Darcy Craven had never been to Western New York before Kaleida Health recruited him to take over as president of Millard Fillmore Suburban Hospital in Amherst and DeGraff Memorial Hospital in North Tonawanda.
But the region's pro hockey team and its saturation-level presence of Tim Hortons franchises helped ease the transition for the native of Winnipeg, in western Canada.
Craven began serving in the top jobs at the two suburban hospitals in October. He replaced Chris Lane, who moved downtown to take over as president of Kaleida Health's Buffalo General Medical Center and Gates Vascular Institute.
Craven moved to this area from Florence, S.C., where he had served as CEO of Carolinas Hospital System since 2012. The 45-year-old has a bachelor's degree from the University of Manitoba and an MBA from Gardner-Webb University.
Kaleida Health hosted an event last Thursday at Park Country Club to welcome Craven to town. He broke away for a few minutes to answer five questions from The Buffalo News.
What do you think of Buffalo?
We love Buffalo so far, we're really enjoying it. We bought a house in Clarence, and the kids are settling in school. Everyone's doing great. We're really enjoying everything Buffalo has to offer. Went to several Sabres games. We're big hockey fans, so that's a big plus for us.
What have you been doing in your four months since joining Kaleida Health and taking the reins at Suburban and DeGraff?
Spent a lot of time learning and meeting the staff and the physicians at both facilities. Just trying to get my arms around – both facilities are so different – what each facility offers and what their strengths are and possible opportunities where I can help. Suburban is obviously a very busy facility, it's a lot of surgeries each and every day. DeGraff's more of a smaller, community-focused hospital. The communities are really different as well. North Tonawanda is a more aging community while the Amherst area is younger and more vibrant.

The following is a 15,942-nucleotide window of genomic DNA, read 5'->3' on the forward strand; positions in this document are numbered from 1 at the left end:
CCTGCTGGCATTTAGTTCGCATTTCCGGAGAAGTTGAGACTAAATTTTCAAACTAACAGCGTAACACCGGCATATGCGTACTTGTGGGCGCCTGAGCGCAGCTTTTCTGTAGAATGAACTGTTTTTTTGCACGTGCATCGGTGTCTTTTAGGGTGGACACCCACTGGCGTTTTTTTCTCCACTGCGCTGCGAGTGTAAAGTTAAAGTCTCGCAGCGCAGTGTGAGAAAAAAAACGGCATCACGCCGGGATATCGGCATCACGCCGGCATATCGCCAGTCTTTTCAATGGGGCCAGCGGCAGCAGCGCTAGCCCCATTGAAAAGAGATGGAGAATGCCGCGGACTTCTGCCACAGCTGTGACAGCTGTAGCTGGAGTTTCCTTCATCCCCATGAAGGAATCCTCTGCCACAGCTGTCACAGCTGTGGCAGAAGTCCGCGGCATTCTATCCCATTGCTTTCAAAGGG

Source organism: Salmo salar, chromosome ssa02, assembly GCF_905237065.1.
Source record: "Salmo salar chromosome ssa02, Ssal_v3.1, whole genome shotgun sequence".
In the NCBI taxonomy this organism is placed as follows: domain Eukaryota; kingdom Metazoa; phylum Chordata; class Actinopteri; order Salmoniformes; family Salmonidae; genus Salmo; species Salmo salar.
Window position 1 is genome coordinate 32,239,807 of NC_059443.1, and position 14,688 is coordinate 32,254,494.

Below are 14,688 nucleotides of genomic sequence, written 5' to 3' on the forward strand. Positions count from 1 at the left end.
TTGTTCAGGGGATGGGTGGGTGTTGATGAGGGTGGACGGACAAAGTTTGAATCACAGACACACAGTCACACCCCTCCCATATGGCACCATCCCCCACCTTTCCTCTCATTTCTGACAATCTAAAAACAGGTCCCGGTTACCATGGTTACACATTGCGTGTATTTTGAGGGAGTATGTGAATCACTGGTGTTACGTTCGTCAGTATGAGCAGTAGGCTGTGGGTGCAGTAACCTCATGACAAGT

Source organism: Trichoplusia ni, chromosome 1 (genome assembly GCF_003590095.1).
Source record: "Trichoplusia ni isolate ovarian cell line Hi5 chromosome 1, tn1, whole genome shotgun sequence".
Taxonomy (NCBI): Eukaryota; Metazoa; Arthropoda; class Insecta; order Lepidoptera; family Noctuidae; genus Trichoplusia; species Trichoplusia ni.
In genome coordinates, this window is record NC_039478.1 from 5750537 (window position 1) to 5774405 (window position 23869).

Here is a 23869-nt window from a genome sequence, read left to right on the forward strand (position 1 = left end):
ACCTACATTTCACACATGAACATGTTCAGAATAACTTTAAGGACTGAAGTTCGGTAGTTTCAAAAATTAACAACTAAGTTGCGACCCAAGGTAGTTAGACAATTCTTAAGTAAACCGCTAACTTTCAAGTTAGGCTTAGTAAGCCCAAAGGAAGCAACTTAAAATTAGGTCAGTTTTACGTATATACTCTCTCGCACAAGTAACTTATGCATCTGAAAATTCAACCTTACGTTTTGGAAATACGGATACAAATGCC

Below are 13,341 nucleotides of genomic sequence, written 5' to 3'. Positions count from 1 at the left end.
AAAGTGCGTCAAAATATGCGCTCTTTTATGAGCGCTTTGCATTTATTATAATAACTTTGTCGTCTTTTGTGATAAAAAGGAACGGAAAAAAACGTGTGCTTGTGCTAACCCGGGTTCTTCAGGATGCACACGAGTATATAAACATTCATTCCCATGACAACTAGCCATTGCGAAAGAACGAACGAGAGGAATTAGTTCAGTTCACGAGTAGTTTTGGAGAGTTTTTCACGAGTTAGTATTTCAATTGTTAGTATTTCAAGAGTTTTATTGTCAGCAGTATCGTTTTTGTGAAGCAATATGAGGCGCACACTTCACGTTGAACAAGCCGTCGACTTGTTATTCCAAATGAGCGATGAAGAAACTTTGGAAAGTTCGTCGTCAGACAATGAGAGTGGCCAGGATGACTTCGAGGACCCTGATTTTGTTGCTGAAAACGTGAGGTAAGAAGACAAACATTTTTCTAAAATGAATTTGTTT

With so many procedures being done on an outpatient basis today, where do the kind of large, freestanding hospitals that were built decades ago fit in the new health care reality?
There's always going to be a place for the big hospital. People are always going to need inpatient care. And Kaleida, in my four months here, is really focused on lowering costs in the hospital and the ambulatory setting. And that's really the goal, I think, for everybody is to provide the highest quality care at the lowest cost. Some of that will be in the outpatient setting and some of that will be in the inpatient setting. Unfortunately patients will always need inpatient care.
Setting aside the medical outcome, how much do you worry about the experience patients have in your hospitals: Comfort, a clean room, the quality of the meal, their satisfaction with the care they've received?
It is at the forefront all the time. It's something we talk about every day, both at the hospital setting and at Kaleida. All the facilities are heavily focused on the patient experience and improving patient experience. We recognize patients have a choice and we want to make sure we provide the best option for them to seek their care.
If you could fix one thing that's broken with the health care system in this country, what would it be?
I think we still have a problem with access in the United States. Especially now that we have a new election, and there's a lot of angst around where the Affordable Care Act is going to go, there's still pockets of citizens who don't have access to care. New York I think has done a good job expanding Medicaid and making sure people have insurance coverage, but there's a lot of states that haven't done that.